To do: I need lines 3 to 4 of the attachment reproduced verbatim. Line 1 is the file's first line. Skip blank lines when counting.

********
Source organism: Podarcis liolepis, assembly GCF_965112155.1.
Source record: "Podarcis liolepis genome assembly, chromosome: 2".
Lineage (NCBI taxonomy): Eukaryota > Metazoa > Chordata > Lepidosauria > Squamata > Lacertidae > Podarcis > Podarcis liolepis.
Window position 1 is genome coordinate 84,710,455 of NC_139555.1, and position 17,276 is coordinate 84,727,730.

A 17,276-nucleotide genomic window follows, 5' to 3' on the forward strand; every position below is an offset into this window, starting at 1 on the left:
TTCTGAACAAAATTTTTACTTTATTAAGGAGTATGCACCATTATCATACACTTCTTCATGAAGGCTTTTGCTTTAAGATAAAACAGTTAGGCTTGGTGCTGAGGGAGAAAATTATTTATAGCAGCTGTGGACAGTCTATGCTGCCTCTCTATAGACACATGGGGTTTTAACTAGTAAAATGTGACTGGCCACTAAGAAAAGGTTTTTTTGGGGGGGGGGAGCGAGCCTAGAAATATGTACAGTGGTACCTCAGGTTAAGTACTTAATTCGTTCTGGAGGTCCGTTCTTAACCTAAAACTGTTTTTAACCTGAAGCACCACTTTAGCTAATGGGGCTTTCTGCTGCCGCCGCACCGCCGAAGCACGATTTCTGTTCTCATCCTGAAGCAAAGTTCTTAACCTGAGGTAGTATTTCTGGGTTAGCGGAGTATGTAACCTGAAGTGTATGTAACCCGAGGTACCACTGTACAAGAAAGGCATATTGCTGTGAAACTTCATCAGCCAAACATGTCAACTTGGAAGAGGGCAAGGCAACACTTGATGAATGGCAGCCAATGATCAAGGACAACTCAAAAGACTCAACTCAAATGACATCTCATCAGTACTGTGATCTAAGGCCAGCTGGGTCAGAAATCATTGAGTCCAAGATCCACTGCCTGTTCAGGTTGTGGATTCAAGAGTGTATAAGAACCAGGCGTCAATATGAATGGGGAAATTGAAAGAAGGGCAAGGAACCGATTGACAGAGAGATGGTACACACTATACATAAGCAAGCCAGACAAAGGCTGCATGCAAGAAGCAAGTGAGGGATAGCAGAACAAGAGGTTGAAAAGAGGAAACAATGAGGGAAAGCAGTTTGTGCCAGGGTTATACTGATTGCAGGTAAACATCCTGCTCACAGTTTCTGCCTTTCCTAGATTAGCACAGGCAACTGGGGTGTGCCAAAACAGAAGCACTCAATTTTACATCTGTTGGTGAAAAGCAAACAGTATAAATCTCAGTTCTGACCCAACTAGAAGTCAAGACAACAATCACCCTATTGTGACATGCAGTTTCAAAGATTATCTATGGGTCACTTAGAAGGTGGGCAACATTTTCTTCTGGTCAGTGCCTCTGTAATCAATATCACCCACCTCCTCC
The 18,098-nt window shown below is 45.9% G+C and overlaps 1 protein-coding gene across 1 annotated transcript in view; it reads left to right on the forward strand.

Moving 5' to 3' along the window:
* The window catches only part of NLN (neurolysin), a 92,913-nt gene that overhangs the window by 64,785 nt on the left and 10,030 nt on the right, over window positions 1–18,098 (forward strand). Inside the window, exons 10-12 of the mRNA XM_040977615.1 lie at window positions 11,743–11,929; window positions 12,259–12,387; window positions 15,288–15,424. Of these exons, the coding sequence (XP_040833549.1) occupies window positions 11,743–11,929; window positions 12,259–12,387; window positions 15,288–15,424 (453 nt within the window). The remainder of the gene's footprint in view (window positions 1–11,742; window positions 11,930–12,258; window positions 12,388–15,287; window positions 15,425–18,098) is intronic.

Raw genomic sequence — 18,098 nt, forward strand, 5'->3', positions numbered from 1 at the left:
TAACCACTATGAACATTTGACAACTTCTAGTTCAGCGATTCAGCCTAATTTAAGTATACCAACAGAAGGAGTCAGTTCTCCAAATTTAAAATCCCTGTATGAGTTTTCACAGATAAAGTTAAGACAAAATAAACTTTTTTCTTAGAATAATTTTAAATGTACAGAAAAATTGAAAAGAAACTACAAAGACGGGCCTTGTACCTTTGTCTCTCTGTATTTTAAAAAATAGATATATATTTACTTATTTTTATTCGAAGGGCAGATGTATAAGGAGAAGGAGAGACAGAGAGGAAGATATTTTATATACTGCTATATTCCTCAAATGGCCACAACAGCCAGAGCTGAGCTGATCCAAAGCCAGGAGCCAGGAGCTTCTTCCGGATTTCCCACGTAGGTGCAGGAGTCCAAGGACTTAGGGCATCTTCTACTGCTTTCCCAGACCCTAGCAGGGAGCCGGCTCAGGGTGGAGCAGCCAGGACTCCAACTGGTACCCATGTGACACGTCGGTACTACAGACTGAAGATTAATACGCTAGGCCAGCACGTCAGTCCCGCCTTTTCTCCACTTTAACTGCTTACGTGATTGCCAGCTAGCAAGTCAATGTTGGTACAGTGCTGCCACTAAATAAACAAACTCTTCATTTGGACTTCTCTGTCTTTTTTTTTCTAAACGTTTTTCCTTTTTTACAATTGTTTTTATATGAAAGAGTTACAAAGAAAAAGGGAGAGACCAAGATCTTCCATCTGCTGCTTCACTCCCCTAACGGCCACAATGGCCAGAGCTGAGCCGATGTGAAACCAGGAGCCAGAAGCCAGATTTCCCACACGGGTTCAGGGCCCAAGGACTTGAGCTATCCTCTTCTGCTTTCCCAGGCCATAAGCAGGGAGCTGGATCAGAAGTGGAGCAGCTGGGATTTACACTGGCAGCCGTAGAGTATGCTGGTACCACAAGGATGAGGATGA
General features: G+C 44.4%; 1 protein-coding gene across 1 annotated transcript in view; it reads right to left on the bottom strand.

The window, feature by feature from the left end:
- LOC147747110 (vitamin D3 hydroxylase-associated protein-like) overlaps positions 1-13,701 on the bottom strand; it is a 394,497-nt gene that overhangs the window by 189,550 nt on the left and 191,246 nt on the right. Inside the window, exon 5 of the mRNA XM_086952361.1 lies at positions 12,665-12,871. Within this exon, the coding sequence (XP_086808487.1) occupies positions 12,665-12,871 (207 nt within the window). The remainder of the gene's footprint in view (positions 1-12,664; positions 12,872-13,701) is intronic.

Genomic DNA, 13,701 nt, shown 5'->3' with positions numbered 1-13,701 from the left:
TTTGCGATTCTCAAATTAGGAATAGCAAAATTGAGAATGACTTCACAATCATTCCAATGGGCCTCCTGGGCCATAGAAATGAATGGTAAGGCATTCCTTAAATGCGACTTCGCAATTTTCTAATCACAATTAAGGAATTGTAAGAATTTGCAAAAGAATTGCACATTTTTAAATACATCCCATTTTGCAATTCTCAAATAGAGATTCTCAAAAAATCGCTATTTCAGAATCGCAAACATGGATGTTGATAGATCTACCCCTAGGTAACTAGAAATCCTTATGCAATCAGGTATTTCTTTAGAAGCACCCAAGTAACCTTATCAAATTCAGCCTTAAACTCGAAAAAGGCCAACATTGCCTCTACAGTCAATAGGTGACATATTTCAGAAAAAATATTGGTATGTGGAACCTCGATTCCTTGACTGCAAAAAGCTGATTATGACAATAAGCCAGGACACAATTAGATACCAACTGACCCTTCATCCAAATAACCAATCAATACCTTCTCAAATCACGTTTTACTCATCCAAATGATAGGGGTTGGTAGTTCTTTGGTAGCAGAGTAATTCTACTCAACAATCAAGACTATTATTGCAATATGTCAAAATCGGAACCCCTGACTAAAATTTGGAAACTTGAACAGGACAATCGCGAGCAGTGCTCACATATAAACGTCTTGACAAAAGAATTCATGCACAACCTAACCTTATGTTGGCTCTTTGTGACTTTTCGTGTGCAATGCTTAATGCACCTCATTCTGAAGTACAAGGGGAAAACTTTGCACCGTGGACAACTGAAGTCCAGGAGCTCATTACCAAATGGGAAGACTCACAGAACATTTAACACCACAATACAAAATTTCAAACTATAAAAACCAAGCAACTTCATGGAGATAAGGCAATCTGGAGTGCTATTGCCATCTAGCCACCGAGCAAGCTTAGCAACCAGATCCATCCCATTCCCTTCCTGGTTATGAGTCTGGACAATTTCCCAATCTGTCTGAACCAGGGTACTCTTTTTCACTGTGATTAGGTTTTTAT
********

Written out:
Lineage (NCBI taxonomy): Eukaryota > Metazoa > Chordata > Lepidosauria > Squamata > Lacertidae > Podarcis > Podarcis liolepis.
Window position 1 is genome coordinate 84,710,455 of NC_139555.1, and position 17,276 is coordinate 84,727,730.